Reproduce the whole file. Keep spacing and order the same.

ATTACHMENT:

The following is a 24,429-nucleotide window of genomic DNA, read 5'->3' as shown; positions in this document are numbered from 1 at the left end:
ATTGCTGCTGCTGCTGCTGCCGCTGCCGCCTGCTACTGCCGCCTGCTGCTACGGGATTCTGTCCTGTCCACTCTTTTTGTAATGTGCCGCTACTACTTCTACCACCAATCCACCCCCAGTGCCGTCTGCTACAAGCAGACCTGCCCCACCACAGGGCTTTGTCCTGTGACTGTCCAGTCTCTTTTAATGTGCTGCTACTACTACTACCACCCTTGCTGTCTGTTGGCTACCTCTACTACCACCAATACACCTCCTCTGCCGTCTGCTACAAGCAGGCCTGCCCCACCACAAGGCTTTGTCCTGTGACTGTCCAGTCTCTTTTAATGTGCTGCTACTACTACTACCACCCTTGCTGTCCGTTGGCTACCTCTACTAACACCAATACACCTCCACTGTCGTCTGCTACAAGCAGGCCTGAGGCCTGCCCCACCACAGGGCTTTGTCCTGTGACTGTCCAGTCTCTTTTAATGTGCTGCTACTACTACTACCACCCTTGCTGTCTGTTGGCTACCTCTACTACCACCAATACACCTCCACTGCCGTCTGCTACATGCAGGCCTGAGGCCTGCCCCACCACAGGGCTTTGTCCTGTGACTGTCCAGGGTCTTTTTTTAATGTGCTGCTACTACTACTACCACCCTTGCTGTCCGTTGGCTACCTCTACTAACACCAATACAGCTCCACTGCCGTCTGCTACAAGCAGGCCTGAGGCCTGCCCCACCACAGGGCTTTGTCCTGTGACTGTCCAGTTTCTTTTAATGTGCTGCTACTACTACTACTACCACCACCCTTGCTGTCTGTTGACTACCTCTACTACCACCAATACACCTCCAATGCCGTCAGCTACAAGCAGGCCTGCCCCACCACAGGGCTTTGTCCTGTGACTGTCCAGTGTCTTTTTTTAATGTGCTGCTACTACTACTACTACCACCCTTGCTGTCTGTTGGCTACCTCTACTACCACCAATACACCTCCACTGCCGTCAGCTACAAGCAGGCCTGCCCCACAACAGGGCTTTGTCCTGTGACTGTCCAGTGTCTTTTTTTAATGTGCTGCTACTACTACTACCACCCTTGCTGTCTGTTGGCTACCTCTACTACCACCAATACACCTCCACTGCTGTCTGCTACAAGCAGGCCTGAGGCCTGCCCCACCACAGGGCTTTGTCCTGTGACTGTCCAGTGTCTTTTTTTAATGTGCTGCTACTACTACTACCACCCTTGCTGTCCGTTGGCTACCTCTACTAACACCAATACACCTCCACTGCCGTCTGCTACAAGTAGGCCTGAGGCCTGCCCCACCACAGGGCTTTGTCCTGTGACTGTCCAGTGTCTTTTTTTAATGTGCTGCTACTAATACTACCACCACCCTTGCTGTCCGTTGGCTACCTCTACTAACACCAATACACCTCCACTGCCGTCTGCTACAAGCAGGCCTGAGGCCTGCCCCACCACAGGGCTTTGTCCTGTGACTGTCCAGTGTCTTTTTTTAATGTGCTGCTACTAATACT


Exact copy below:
The following is a 24,429-nucleotide window of genomic DNA, read 5'->3' as shown; positions in this document are numbered from 1 at the left end:
ATTGCTGCTGCTGCTGCTGCCGCTGCCGCCTGCTACTGCCGCCTGCTGCTACGGGATTCTGTCCTGTCCACTCTTTTTGTAATGTGCCGCTACTACTTCTACCACCAATCCACCCCCAGTGCCGTCTGCTACAAGCAGACCTGCCCCACCACAGGGCTTTGTCCTGTGACTGTCCAGTCTCTTTTAATGTGCTGCTACTACTACTACCACCCTTGCTGTCTGTTGGCTACCTCTACTACCACCAATACACCTCCTCTGCCGTCTGCTACAAGCAGGCCTGCCCCACCACAAGGCTTTGTCCTGTGACTGTCCAGTCTCTTTTAATGTGCTGCTACTACTACTACCACCCTTGCTGTCCGTTGGCTACCTCTACTAACACCAATACACCTCCACTGTCGTCTGCTACAAGCAGGCCTGAGGCCTGCCCCACCACAGGGCTTTGTCCTGTGACTGTCCAGTCTCTTTTAATGTGCTGCTACTACTACTACCACCCTTGCTGTCTGTTGGCTACCTCTACTACCACCAATACACCTCCACTGCCGTCTGCTACATGCAGGCCTGAGGCCTGCCCCACCACAGGGCTTTGTCCTGTGACTGTCCAGGGTCTTTTTTTAATGTGCTGCTACTACTACTACCACCCTTGCTGTCCGTTGGCTACCTCTACTAACACCAATACAGCTCCACTGCCGTCTGCTACAAGCAGGCCTGAGGCCTGCCCCACCACAGGGCTTTGTCCTGTGACTGTCCAGTTTCTTTTAATGTGCTGCTACTACTACTACTACCACCACCCTTGCTGTCTGTTGACTACCTCTACTACCACCAATACACCTCCAATGCCGTCAGCTACAAGCAGGCCTGCCCCACCACAGGGCTTTGTCCTGTGACTGTCCAGTGTCTTTTTTTAATGTGCTGCTACTACTACTACTACCACCCTTGCTGTCTGTTGGCTACCTCTACTACCACCAATACACCTCCACTGCCGTCAGCTACAAGCAGGCCTGCCCCACAACAGGGCTTTGTCCTGTGACTGTCCAGTGTCTTTTTTTAATGTGCTGCTACTACTACTACCACCCTTGCTGTCTGTTGGCTACCTCTACTACCACCAATACACCTCCACTGCTGTCTGCTACAAGCAGGCCTGAGGCCTGCCCCACCACAGGGCTTTGTCCTGTGACTGTCCAGTGTCTTTTTTTAATGTGCTGCTACTACTACTACCACCCTTGCTGTCCGTTGGCTACCTCTACTAACACCAATACACCTCCACTGCCGTCTGCTACAAGTAGGCCTGAGGCCTGCCCCACCACAGGGCTTTGTCCTGTGACTGTCCAGTGTCTTTTTTTAATGTGCTGCTACTAATACTACCACCACCCTTGCTGTCCGTTGGCTACCTCTACTAACACCAATACACCTCCACTGCCGTCTGCTACAAGCAGGCCTGAGGCCTGCCCCACCACAGGGCTTTGTCCTGTGACTGTCCAGTGTCTTTTTTTAATGTGCTGCTACTAATACT